Policy and Public Affairs Manager
The mood at Conservative Party Conference was very different to that in Liverpool the week before. It began against the backdrop of huge poll leads for the Labour, internal dissent over the measures in the mini-budget – the fiscal event which precipitated market turmoil and major intervention from the Bank of England last week – and a raft of senior MPs boycotting the event all together.
Despite this challenging context, strong currents of intellectual energy ran through the get-together, from very different traditions within the party. The low-tax, deregulatory approach advocated by Truss and Kwarteng was celebrated in countless fringe events by those at the more libertarian end of the party. Elsewhere, exciting new work was published by a group of 12 Conservative MPs rooted in the communitarian tradition.
Driving economic growth through community power
The report Social Capitalism sets out the ways in which a strong social base drives economic growth. The paper was launched at an event with Michael Gove, the force behind levelling up over the past few years, and Rachel Wolf, one of the key architects of the 2019 Conservative Manifesto which delivered the party its landslide victory. You can watch the session back here.
While the agenda laid out in the paper would be supportive for community business and communities more broadly, it did feel quite peripheral to the main debates at this conference. This is a mark of how quickly the Conservative Party has changed under new leadership.
The slow death of investment-led levelling up?
Power to Change had a strong presence at this year’s conference. We supported two panel events on levelling up and community ownership and a roundtable session on the future of the high street. At these sessions we heard, among others, from new Levelling Up Minister, Dehenna Davison and Minister for Local Government, Paul Scully. Both emphasised the importance of investment zones to this government’s version of levelling up.
However, no minster we heard speak made a firm commitment to measures in the Levelling Up White Paper or the Levelling Up and Regeneration Bill. All of this points to a very different flavour of the agenda going forward, which is more focused on tax cuts and deregulation in select places rather than government-led investment.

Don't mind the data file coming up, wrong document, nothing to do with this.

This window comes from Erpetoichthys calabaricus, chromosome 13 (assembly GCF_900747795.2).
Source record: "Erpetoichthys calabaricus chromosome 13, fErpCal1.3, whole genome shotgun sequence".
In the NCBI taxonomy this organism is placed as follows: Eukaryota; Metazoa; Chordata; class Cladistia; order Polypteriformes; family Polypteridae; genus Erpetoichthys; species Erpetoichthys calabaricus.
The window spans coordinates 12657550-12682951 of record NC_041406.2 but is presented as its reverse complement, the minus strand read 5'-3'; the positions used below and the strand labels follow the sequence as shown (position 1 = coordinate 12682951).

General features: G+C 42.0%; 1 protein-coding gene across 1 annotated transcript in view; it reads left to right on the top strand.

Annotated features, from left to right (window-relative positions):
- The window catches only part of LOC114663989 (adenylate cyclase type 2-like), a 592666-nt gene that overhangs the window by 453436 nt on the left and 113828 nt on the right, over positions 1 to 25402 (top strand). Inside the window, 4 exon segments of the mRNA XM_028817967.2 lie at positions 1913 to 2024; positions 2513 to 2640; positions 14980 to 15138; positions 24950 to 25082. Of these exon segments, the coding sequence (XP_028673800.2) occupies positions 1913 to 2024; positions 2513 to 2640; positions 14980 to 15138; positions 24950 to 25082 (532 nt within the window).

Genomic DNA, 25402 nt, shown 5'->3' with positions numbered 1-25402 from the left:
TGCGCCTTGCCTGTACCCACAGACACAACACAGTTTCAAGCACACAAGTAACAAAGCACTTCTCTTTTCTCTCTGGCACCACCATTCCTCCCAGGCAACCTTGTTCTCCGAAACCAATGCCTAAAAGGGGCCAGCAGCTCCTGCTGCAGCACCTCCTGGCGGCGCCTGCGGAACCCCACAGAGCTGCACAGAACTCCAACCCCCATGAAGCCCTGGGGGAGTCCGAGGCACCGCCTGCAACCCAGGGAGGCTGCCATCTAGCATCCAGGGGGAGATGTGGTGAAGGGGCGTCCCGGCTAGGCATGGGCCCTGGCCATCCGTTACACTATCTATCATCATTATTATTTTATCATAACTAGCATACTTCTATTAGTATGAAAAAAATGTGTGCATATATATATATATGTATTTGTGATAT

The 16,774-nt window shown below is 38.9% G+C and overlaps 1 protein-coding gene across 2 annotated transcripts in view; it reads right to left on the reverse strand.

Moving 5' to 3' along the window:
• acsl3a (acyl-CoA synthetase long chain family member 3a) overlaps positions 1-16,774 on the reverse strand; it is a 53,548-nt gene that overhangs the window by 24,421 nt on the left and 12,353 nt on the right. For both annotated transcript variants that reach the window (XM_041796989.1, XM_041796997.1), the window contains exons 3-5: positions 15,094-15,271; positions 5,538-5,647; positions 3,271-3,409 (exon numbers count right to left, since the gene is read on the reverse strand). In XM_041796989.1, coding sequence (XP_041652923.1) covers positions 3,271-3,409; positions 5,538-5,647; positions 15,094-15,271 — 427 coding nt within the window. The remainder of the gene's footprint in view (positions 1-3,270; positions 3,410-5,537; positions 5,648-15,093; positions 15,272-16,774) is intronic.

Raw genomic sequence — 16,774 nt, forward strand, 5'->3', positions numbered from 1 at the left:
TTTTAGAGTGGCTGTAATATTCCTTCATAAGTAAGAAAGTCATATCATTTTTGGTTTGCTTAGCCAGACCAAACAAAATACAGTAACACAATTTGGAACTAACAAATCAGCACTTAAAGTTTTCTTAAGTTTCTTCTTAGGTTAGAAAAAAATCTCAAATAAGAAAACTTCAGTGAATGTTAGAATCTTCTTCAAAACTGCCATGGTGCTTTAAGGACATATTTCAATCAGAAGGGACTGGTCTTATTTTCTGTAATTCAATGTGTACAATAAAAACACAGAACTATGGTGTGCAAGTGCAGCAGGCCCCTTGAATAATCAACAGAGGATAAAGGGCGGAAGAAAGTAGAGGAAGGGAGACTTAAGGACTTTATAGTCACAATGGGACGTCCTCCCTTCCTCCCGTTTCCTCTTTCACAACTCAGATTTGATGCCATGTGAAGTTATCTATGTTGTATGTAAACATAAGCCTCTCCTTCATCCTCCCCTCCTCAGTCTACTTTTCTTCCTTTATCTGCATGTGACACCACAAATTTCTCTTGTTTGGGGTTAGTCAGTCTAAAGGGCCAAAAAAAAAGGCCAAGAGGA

Austerity is on the horizon
Talk of austerity was back at this Conservative Conference. Recent market turmoil precipitated by large, unexpected tax cuts in the mini-budget has led many to call for measures which show Government can make savings to pay for these tax cuts. Throughout the week, I heard MPs from different wings of the party talking about public spending cuts with an air of inevitability.
If cuts to services which people rely on do come to pass, combined with the impacts of the cost-of-living crisis, it is likely communities and community businesses will see rising demand for their services. This will come at a time when these organisations are already struggling.
Political capital draining away?
A U-turn on plans to abolish the 45p rate of tax – now scrapped –demonstrates just how bruising a conference it has been for Liz Truss. It shows much political capital has been expended over the course of the last few days. There is trouble on the horizon, as rebellion on both the backbenches and in the Cabinet appears to be brewing over suggestions benefits won’t be raised in line with inflation. All of this points to a tricky few months for the new Prime Minister as she aims to deliver her bold new direction for Government.
However, the electoral reality in which she is operating remains largely the same. The Conservative Party will need to hold on to many of the so-called ‘red wall’ constituencies that voted Conservative for the first time in 2019. Delivering tangible progress on levelling up before the next general election – such as through tackling high street decline – remains a priority for these MPs. Over the past few days, we have been banging the drum for a High Street Buyout Fund, which would enable communities to drive renewal of their high streets, and will continue to do so in the coming weeks.
How these debates within the Conservative Party play out over the next few months look set to define the direction of the country for years to come.